The issue of violence loomed large in Malcolm X's rhetoric. In this speech and elsewhere, he refused to repudiate violence, realizing that most of the white Americans who applauded King's nonviolence would not react nonviolently themselves in the face of brutality. By refusing to embrace nonviolence, Malcolm X made King look more moderate and more palatable than he would otherwise have appeared.
By the time of "The Ballot or the Bullet," race dominated America's domestic agenda. Millions watched police dogs tear into young African-American children protesting for integration in Birmingham. Presidents Kennedy and Johnson responded by proposing major civil rights legislation, which passed in the summer following "The Ballot or the Bullet."
Though many believed that such an initiative signified racial progress, Malcolm X disagreed. Not only did conservative whites fail blacks, he maintained, so did "all these white liberals" who were supposedly allies. As he explains in this speech, many white liberals belonged to the Democratic party, which was often dominated by southern segregationists. Unlike white liberals and the NAACP, Malcolm X did not want blacks to integrate white hotels. He wanted blacks to own the hotels.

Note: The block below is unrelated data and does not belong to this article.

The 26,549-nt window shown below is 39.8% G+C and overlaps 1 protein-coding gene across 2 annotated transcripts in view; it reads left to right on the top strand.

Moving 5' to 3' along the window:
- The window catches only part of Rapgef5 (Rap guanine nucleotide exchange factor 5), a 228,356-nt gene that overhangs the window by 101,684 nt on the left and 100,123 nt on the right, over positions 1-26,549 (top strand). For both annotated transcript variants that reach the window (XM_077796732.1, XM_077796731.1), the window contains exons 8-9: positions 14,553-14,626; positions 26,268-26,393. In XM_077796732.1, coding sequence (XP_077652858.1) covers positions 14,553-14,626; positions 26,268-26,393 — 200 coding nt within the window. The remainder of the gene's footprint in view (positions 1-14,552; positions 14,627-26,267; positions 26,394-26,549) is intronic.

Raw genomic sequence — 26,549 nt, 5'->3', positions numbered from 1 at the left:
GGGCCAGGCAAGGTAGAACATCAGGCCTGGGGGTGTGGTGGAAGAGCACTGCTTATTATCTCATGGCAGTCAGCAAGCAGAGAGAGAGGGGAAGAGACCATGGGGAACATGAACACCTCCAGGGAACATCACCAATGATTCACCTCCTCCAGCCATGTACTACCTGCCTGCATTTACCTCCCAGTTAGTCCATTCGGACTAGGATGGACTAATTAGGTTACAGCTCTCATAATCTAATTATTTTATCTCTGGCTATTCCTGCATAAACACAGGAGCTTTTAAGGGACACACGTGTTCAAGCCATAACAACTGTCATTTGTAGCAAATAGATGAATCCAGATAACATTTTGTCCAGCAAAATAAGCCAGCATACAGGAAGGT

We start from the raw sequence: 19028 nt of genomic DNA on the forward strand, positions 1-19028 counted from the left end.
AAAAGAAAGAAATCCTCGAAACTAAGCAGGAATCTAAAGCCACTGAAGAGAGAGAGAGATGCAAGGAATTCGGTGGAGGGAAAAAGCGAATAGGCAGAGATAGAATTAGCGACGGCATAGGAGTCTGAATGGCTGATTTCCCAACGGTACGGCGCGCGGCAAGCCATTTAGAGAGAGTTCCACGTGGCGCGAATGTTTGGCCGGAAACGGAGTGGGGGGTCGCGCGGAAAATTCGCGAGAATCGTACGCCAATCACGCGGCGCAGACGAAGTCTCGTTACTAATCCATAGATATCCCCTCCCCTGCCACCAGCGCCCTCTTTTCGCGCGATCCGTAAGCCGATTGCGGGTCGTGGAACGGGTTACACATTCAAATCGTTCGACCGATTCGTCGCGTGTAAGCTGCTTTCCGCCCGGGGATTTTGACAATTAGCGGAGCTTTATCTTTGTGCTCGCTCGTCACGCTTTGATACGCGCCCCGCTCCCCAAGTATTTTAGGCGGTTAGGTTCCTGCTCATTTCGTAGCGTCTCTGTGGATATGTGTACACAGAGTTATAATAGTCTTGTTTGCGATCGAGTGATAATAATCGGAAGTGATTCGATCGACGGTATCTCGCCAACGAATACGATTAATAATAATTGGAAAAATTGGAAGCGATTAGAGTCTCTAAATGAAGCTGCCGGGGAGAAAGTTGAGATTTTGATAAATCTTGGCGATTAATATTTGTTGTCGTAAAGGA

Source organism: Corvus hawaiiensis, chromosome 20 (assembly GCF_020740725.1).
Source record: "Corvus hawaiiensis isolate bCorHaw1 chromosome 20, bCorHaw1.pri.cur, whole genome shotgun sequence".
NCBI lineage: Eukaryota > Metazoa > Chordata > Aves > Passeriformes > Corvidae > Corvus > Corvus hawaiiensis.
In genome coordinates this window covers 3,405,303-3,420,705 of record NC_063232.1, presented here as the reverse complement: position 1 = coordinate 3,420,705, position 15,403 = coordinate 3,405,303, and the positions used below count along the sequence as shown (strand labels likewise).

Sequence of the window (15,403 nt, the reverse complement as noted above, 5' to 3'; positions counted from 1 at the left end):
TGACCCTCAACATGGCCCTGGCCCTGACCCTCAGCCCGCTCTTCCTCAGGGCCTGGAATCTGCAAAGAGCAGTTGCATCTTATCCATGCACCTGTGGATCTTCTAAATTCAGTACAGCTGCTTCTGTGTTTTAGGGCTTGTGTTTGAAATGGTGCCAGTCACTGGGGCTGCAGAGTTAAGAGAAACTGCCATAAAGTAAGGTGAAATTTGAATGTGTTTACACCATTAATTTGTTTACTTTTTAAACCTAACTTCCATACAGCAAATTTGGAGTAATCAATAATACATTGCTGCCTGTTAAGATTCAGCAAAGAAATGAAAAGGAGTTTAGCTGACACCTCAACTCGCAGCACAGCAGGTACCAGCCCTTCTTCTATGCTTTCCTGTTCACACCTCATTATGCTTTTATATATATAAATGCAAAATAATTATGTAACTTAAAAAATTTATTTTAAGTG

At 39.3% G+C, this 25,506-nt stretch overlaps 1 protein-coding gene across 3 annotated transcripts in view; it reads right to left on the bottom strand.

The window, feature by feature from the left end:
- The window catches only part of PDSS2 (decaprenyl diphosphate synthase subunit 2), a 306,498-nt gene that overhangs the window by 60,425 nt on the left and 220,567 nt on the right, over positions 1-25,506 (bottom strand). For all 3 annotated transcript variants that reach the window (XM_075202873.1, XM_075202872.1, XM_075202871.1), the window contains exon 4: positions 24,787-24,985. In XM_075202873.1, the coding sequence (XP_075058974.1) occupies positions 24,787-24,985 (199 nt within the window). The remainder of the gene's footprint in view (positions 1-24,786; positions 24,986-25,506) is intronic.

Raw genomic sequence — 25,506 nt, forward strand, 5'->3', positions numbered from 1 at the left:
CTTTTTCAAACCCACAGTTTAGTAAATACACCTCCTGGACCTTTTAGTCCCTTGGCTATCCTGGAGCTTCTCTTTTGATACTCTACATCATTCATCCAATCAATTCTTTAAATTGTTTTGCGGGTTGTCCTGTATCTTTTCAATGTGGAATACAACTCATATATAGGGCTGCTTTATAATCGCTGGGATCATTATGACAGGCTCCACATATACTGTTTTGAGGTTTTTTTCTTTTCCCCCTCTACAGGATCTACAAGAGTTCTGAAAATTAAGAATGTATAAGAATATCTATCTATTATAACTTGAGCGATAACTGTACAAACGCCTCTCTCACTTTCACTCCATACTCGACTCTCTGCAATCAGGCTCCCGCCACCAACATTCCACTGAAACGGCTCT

Malcolm X's own bleak childhood and criminal young adulthood helped shape his radical views and gave him insight into the lives of his primary audience--hundreds of thousands of African-Americans trapped in the ghettos of America's largest cities.
Significant Form, Style, or Artistic Conventions
Malcolm X's jeremiads owe something to the appeals of Marcus Garvey, an earlier leader who instilled racial pride, and to Malcolm X's own father, a Garvey disciple. Even though Malcolm X advocated Islam instead of Christianity, his style and impact derive in part from the role of the black Protestant preacher--a revered patriarchal figure free to denounce from the pulpit whomever he saw fit.
Malcolm X delivered "The Ballot or the Bullet" to a predominantly African-American meeting in Cleveland of the Congress of Racial Equality (CORE), which was shifting from nonviolent protest to Malcolm X-like black nationalism. Helping provoke this shift were speeches like this one, which was received enthusiastically.